Iron deficiency is a common cause for fatigue, and lentils are a great source for nonheme iron. With regular consumption, you experience sustained energy levels and less fatigue during the day.

Stronger Bone

Calcium and vitamin D usually get attention when it comes to bone health, and dairy products are the go-to resource. Lentils, however, contain a large amount of calcium and can protect your bones too. 

This is especially beneficial for those that are lactose intolerant. The inability to digest dairy leaves many individuals calcium-deficient. Adding lentils to your diet is a good way to keep calcium levels up and prevent bone loss and bone disease.  

Lentil Soup Recipe

Ingredients

¼ cup extra virgin olive oil
1 medium yellow or white onion, chopped
2 carrots, peeled and chopped
4 garlic cloves, pressed or minced
2 teaspoons ground cumin
1 teaspoon curry powder
½ teaspoon dried thyme
1 large can (28 ounces) diced tomatoes, lightly drained
1 cup brown or green lentils, picked over and rinsed
4 cups vegetable broth
2 cups water
1 teaspoon salt, more to taste
Pinch of red pepper flakes
Freshly ground black pepper, to taste
1 cup chopped fresh collard greens or kale, tough ribs removed
1 to 2 tablespoons lemon juice (½ to 1 medium lemon), to taste

Directions

1. Warm the olive oil in a large pot over medium heat. Once the oil is simmering, add the chopped onion and carrot and cook, stirring often, until the onion has softened and turns translucent. Add the garlic, cumin, curry powder, and thyme. Cook until fragrant while stirring constantly for about 30 seconds. 

2. Pour in the drained diced tomatoes and cook for a few more minutes, stirring often. Pour in the lentils, broth, and the water. Add 1 teaspoon salt and a pinch of red pepper flakes, then season generously with freshly ground black pepper. Raise heat and bring the mixture to a boil. Partially cover the pot and reduce the heat to maintain a gentle simmer. Cook for 25 to 30 minutes, or until the lentils are tender but still hold their shape.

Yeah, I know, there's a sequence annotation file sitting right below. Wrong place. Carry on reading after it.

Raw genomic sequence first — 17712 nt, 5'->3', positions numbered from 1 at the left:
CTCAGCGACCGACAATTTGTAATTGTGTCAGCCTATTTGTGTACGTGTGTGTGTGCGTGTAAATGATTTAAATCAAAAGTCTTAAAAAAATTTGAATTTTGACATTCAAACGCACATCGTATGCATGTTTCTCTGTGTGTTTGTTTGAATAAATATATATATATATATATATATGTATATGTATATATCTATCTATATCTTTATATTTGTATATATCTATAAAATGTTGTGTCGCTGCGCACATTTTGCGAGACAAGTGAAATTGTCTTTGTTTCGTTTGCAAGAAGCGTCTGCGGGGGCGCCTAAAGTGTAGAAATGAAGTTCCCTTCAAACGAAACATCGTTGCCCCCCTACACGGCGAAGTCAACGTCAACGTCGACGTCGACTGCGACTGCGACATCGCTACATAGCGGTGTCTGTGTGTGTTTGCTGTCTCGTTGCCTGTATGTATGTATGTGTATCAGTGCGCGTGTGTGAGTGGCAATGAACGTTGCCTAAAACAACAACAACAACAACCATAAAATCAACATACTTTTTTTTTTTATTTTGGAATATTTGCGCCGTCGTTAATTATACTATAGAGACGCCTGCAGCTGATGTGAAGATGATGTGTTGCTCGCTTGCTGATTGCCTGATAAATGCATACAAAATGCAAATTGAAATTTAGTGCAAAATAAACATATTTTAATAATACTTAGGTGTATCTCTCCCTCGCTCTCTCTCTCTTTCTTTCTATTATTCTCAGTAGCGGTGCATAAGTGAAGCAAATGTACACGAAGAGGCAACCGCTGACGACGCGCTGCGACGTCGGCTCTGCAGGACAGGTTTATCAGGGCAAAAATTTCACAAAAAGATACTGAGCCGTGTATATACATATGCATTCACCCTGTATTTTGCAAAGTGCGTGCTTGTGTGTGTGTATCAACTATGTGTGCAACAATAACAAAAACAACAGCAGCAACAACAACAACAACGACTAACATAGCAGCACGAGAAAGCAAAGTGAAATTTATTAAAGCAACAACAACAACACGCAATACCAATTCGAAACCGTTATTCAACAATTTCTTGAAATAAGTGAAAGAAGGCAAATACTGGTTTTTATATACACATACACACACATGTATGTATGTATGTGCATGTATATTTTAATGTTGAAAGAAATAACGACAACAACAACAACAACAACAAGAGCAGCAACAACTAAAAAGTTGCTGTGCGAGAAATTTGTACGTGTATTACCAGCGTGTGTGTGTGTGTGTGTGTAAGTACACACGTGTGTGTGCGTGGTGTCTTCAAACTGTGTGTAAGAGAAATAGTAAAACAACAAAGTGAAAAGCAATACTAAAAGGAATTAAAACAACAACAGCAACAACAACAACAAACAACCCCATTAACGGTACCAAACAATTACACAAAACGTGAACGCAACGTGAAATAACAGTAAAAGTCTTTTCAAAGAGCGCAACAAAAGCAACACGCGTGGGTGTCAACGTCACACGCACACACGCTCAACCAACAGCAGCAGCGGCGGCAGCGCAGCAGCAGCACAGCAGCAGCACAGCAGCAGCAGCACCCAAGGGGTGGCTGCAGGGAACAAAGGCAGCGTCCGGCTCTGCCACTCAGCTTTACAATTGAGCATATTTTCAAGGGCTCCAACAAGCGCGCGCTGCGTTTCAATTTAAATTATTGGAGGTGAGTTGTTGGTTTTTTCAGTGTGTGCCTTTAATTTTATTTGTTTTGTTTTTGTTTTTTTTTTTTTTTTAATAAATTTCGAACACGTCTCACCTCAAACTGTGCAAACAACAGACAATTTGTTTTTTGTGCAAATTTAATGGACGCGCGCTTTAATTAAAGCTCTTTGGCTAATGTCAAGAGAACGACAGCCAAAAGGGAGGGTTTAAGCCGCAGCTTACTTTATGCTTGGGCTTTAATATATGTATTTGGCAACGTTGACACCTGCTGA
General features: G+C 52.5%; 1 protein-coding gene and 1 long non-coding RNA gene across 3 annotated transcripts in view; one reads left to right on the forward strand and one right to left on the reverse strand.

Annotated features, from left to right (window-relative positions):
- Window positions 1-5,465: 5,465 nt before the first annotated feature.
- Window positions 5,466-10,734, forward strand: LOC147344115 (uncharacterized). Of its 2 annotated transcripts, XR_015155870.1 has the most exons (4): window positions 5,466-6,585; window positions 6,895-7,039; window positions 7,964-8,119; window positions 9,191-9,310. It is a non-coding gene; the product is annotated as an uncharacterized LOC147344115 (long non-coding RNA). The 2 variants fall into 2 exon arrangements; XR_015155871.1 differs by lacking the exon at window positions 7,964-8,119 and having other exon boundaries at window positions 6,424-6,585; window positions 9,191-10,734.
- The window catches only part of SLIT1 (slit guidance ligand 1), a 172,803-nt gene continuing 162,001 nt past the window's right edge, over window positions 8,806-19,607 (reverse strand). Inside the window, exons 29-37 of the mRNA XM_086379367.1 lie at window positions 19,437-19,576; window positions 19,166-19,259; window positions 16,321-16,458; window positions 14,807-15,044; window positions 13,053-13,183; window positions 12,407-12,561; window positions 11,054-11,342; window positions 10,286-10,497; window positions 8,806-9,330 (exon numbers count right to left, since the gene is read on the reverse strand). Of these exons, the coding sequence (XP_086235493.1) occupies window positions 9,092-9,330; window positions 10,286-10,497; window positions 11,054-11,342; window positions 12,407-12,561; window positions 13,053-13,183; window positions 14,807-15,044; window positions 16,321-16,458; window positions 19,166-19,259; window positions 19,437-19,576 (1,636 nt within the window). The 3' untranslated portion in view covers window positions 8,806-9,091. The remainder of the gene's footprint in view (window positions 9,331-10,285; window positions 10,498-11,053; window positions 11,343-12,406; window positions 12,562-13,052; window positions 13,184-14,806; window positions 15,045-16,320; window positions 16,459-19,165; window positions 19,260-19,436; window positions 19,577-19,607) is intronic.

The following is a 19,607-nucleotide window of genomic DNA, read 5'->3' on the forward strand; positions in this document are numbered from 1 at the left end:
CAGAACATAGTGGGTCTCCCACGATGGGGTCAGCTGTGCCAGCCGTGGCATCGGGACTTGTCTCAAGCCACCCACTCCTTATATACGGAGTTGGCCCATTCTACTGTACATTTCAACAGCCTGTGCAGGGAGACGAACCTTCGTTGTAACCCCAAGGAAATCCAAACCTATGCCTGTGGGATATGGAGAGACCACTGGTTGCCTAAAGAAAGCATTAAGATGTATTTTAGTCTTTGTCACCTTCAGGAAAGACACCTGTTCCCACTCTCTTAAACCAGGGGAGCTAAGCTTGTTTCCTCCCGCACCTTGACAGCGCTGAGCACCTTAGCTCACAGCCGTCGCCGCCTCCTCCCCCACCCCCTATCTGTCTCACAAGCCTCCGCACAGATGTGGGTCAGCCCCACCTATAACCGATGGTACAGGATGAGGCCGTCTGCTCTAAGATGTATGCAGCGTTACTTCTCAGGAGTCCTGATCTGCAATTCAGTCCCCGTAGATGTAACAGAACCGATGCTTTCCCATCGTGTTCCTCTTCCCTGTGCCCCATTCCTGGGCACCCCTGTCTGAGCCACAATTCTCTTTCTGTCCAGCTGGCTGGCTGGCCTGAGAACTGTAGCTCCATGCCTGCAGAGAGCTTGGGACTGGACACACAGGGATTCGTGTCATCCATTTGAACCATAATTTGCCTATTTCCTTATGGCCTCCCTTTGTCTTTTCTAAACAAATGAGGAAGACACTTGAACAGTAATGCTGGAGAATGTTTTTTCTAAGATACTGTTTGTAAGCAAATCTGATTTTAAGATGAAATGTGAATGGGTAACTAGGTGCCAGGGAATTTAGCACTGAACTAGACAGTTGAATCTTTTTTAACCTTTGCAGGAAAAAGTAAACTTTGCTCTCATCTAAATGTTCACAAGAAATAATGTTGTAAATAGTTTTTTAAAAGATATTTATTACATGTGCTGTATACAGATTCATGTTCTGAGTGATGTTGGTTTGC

3. Transfer 2 cups of the soup to a blender. Securely fasten the lid, and purée the soup until smooth. Pour the puréed soup back into the pot. Add the chopped greens and cook for 5 more minutes, or until the greens have softened to your liking. Remove the pot from the heat and stir in 1 tablespoon of lemon juice. 

4. Taste the soup and season with more salt, pepper, and/or lemon juice to fit your desired taste. For a spicier soup, add another pinch or two of red pepper flakes. 

5. Serve while hot. 

6. Leftovers will keep well for about 4 days in the refrigerator or can be frozen for several months.

The Bottom Line

Whether you try black, green, yellow, or brown lentils, you can be assured that they will be packed full of nutrients, protein, and compounds to boost your health. 

The powerful plant compounds found in these legumes protect against several chronic diseases and reduce the risk of cardiovascular problems. Lentils are versatile, easy to cook, and a beneficial way to boost health and well-being.